He was called “The next Pelé”. The kind of praise any soccer player would be proud of, but in the sad tale of Freddy Adu the expectations may have been too high, the pressure too much and the results all too predictable for the once titanic player.
Freddy Adu – The Beginning
Freddy was born on June 2nd 1989 in the port city of Tema, Ghana, West Africa to Maxwell and Emelia Adu who ran a local convenience store. Kicking a ball by age two and playing barefoot pick-up games by six Freddy was naturally gifted at the game. Of course the fact that he played everyday against eighteen year olds may have also helped hone his skills. In 1997 his parents participated in an immigration lottery, set up by the U.S. embassy in Ghana. The Adus won and moved to the states settling in Potomac, Maryland, near D.C.
Shortly after arriving Maxwell left the family. To support her boys Emelia took on two jobs, getting up at 5am each morning and being forced to work seventy hours just to make ends meet. Soccer became an outlet for Freddy, being on the field was a different world for him. In fourth grade one of his friends invited him to play in a local tournament, it was his first time playing an organized soccer event. It was here he was spotted by financial consultant Arnold Tarzy who, within forty eight hours of the tournament had tracked him down and asked him to join the Potomac Cougars.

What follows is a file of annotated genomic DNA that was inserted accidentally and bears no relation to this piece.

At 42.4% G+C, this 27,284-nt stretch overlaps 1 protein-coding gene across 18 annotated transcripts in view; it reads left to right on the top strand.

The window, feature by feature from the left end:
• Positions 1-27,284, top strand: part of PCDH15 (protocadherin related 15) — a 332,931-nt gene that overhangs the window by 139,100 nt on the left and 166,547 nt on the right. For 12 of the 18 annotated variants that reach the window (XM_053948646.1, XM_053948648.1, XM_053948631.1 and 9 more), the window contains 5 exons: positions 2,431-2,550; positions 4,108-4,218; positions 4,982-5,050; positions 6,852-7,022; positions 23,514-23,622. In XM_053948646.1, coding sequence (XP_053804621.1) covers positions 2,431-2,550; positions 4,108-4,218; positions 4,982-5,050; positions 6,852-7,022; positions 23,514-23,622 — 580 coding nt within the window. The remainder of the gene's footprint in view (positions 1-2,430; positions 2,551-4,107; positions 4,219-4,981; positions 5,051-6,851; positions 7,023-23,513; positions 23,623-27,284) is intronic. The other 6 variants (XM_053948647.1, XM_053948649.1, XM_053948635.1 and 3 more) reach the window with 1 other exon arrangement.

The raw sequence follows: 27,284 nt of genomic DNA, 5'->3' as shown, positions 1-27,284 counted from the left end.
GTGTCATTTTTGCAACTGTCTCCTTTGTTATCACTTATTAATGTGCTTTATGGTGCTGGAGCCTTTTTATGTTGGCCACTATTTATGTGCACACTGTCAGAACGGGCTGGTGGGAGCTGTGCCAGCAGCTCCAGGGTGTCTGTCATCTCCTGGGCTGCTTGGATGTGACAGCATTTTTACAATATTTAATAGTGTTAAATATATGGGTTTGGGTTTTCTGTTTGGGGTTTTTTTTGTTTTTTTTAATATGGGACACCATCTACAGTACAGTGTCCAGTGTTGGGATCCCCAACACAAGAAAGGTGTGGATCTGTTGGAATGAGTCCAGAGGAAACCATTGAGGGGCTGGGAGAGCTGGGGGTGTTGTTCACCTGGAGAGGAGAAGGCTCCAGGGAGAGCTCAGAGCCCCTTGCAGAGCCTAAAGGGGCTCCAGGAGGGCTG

The Hype of Freddy Adu
Tarzy convinced the young Adu to travel to Italy with the U.S. Olympic development program to compete in an under fourteen tournament. Adu was only ten years old at the time. The U.S. team dominated the competition, Adu scored more points than any other player, most of whom had a few years on him and won MVP. The world of football took notice with big name teams like Inter Milan trying to entice him to come to Italy.
During the following year Adidas came calling with sponsorship deals, eager to have a rising soccer star on their hands to promote their products. Emelia became a grounding force for her son, shoo-ing them away and insisting her son get an education first. Adu was an above average student, winning awards in art and receiving a scholarship at a prestigious boys school in Potomac, were he skipped the seventh grade.